In “Democrats take aim at Big Oil in lead up to midterms,” Zack Budryk reports at The Hill that “Democrats are looking to pin the blame on oil companies for high gas prices, potentially signaling an election-year goal of refocusing scrutiny on an issue that has dogged President Biden’s approval ratings….Two different House committee chairs have called for oil CEOs to testify on disparities between falling oil prices and consumer gas prices. While three companies rebuffed House Natural Resources Committee Chairman Raúl Grijalva (D-Ariz.), several others are set to testify before the House Energy and Commerce Committee on Wednesday….“While American families struggle to shoulder the burden of rising gas prices from Putin’s war on Ukraine, fossil fuel companies are not doing enough to relieve pain at the pump, instead lining their pockets with one hand while sitting on the other,” Energy and Commerce Committee Chairman Frank Pallone Jr. (D-N.J.) and investigations subcommittee Chairwoman Dianna DeGette (D-Colo.) said in a statement Tuesday….A bicameral bill sponsored by Sen. Sheldon Whitehouse (D-R.I.) and Rep. Ro Khanna (D-Calif.) would tax major oil companies on windfall profits and provide rebates to Americans from the proceeds….“What we’ve seen as a result of the Russian invasion is a lot of speculation and cartel behavior that has dramatically raised oil and gas prices,” Whitehouse said at a press conference Wednesday afternoon. “Note that the costs did not change, there has not been a similar spike in cost to match the spike in price. … This is a price increase of choice on the part of the big oil companies.”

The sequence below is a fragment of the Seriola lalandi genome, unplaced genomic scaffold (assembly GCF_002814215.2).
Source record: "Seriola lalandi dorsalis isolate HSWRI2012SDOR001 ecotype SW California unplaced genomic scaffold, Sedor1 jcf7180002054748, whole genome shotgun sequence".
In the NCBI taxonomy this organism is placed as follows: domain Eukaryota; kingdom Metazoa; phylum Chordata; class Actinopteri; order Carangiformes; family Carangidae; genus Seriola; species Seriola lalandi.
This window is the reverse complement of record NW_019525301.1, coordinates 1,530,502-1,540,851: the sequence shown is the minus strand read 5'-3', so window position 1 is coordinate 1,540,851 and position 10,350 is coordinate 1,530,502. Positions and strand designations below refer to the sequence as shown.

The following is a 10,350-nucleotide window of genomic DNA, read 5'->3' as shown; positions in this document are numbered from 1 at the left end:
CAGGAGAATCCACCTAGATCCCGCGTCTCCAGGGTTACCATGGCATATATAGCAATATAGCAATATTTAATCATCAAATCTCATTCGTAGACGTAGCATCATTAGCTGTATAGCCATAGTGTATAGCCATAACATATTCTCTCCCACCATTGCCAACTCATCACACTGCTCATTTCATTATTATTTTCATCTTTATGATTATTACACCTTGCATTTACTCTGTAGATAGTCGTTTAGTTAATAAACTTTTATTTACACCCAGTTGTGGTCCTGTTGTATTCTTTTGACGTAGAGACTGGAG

In other oil and midterm politics news, Kevin Liptak reports “Biden considering releasing 1 million barrels of oil per day from strategic reserves” at CNN Politics. As Liptak writes, “President Joe Biden is weighing releasing a record amount of oil from US reserves as high gas prices persist. A plan being considered involves releasing around 1 million barrels per day from the Strategic Petroleum Reserve for the coming months, a person familiar with the deliberations says….The announcement could come as soon as Thursday, when Biden is scheduled to deliver remarks from the White House on gas prices….Biden earlier in the month announced a coordinated release of oil from the reserves in conjunction with other nations. He also released around 60 million barrels in November, which he said at the time was the largest release from the reserve in US history.” However, “Tapping the reserve — the stockpile of 600 million barrels of crude oil stored in underground salt caverns in Louisiana and Texas — generally has only a limited effect on gas prices because of how much oil can be released at a time, but would act as a political sign that Biden is continuing to confront the problem.” Liptak also reports that the governors of CA, GA and ME are pushing economic relief packages for gas consumers.